Unable to modify Byte Count in data breakpoint

Unable to modify Byte Count in data breakpoint

I use Data breakpoints to quickly determine where data is changing in a large application. However, this does not reliably work on double precision variables as reported in this thread. Also, if I enter "8" in the Byte Count field of the New Breakpoint dialog (data breakpoint), it is rejected with this message:

"The breakpoint cannot be set. The hardware does not support monitoring the requested number of bytes."

I couldn't find a previous thread on this. Is there any way around this limitation?

Install details:

Intel Visual Fortran Compiler Integration for Microsoft Visual Studio* 2005, 11.1.3470.2005
MS Visual Studio 2005 version 8.0.50727.762 (SP.050727-7600)

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A bit of web searching tells me that Visual Studio relies on the processor to detect the change and this is limited to 4 bytes. I could not find a way around this limitation.

Retired 12/31/2016

The "Break on data change" is a misnomer, it really is a "Break on address (any of 4 bytes) written to". This includes the contents at the address being written with the same values. Therefore if the variable is a double, then breaking on any byte within the double should be sufficient to trigger the break point. However, note that this will not detect a condition where the variable is written by errant code where a portion of the double is written (e.g. 1or more bytes outside the address specified in the break). When this occures (or you suspect it occures) you may need to set two data break points: one with the BP at the location of the double, and one with the BP at 4 bytes following the start of the double.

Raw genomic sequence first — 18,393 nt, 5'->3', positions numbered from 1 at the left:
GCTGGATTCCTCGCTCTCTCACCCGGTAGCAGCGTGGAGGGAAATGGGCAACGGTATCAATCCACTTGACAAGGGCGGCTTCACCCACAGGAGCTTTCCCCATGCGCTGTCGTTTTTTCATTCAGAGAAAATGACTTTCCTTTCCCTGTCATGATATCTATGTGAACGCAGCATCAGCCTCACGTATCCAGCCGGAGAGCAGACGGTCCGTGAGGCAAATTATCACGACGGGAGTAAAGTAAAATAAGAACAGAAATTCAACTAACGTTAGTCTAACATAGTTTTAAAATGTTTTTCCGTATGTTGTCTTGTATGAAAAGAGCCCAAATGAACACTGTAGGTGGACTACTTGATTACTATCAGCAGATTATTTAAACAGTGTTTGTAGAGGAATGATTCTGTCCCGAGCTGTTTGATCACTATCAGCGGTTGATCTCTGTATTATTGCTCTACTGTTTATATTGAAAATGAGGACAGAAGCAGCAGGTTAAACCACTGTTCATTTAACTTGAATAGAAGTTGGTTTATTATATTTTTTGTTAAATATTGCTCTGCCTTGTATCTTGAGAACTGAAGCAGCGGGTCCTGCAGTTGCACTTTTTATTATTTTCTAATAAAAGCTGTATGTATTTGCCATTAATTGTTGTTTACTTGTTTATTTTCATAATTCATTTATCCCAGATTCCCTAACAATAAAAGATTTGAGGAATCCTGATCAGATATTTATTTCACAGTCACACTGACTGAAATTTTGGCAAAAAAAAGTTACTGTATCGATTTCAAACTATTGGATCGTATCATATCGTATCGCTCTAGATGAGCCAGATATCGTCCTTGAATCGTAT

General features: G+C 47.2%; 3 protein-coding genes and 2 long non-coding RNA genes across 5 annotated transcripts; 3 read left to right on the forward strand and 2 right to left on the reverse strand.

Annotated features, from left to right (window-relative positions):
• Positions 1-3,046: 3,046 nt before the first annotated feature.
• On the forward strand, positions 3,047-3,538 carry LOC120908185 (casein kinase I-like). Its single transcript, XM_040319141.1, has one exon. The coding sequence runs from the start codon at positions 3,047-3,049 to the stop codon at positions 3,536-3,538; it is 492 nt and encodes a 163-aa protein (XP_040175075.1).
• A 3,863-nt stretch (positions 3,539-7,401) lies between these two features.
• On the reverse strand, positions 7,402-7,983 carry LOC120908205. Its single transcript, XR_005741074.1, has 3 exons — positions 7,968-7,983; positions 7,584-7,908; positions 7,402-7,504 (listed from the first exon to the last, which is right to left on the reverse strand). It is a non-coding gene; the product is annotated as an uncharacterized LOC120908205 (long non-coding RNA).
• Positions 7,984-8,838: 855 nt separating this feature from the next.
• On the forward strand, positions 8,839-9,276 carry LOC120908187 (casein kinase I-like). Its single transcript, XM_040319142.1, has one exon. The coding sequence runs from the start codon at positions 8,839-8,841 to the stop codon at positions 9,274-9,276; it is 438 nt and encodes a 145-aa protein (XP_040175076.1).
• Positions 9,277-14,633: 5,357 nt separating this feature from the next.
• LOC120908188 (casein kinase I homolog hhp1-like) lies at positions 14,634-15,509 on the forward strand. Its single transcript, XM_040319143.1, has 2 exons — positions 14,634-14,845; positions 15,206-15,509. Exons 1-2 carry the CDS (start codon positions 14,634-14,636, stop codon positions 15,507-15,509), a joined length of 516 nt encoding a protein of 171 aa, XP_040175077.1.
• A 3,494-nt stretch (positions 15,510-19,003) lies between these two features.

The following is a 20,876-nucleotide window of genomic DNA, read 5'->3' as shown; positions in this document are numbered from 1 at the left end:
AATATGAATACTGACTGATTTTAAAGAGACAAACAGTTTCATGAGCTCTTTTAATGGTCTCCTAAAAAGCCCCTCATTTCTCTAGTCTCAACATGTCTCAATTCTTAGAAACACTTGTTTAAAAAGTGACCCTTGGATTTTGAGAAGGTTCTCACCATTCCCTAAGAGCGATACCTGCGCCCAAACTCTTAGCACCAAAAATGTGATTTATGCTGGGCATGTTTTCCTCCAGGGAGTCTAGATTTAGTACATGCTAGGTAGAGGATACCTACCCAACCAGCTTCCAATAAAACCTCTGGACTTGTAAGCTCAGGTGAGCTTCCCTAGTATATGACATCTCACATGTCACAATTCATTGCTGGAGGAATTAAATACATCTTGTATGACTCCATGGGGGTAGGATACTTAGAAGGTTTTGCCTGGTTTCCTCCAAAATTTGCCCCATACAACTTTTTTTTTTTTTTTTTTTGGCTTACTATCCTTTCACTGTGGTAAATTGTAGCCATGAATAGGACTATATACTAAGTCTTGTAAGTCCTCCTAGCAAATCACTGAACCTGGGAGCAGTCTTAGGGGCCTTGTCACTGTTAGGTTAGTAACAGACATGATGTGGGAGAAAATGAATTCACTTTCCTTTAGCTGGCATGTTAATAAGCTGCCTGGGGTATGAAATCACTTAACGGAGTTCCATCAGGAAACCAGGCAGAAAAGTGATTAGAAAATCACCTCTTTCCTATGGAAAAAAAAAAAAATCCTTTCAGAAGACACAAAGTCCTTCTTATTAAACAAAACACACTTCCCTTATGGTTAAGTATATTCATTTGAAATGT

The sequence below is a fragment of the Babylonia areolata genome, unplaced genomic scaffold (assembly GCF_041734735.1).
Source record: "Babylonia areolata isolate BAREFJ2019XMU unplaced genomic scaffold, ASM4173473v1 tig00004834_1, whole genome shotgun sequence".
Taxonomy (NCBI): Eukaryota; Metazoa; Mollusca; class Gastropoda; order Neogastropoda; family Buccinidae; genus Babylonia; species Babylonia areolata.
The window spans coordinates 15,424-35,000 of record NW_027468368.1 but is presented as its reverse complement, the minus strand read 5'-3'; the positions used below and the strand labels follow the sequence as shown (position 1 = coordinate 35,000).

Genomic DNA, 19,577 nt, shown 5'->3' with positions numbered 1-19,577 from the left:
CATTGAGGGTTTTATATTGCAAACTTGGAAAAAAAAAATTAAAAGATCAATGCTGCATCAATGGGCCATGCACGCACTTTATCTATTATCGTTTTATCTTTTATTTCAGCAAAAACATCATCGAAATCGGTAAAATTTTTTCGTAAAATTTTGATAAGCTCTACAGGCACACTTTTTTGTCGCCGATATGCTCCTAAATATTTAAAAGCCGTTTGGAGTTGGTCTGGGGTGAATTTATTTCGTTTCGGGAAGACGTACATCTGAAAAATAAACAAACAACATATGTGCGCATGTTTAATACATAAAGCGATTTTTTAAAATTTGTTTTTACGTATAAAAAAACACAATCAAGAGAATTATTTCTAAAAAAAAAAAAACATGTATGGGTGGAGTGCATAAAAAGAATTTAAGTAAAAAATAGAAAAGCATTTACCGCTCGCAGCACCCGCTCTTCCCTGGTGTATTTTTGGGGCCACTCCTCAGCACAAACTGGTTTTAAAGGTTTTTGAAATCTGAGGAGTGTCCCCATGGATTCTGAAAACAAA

The VS debugger may have at one time set multiple data breakpoints (upto 4 x 4-byte) automatically. You may need to do this by hand now.

Jim Dempsey

ok, so let's say that I get the address of a double precision number from loc() in the Immediate window. The number returned is 84561064. If I need to create two data breakpoints to cover the whole real, what's the location of the rest of the representation for this number??

You only need to include any one of the 8 bytes of the double for it to break when that location is written (not necessarily changed).
That said, should this double be in a union with two integer(4)'s, then you will have an issue (missed break) should the break (4-byte) be placed on the double and the 2nd integer written to. It is doubtful that you code would be written as such, however keep it in mind n the event that you are chasing down a dword, word, byte write to the tail end of a double. This is almost always due to bug in program (e.g. index out of range).

Jim Dempsey

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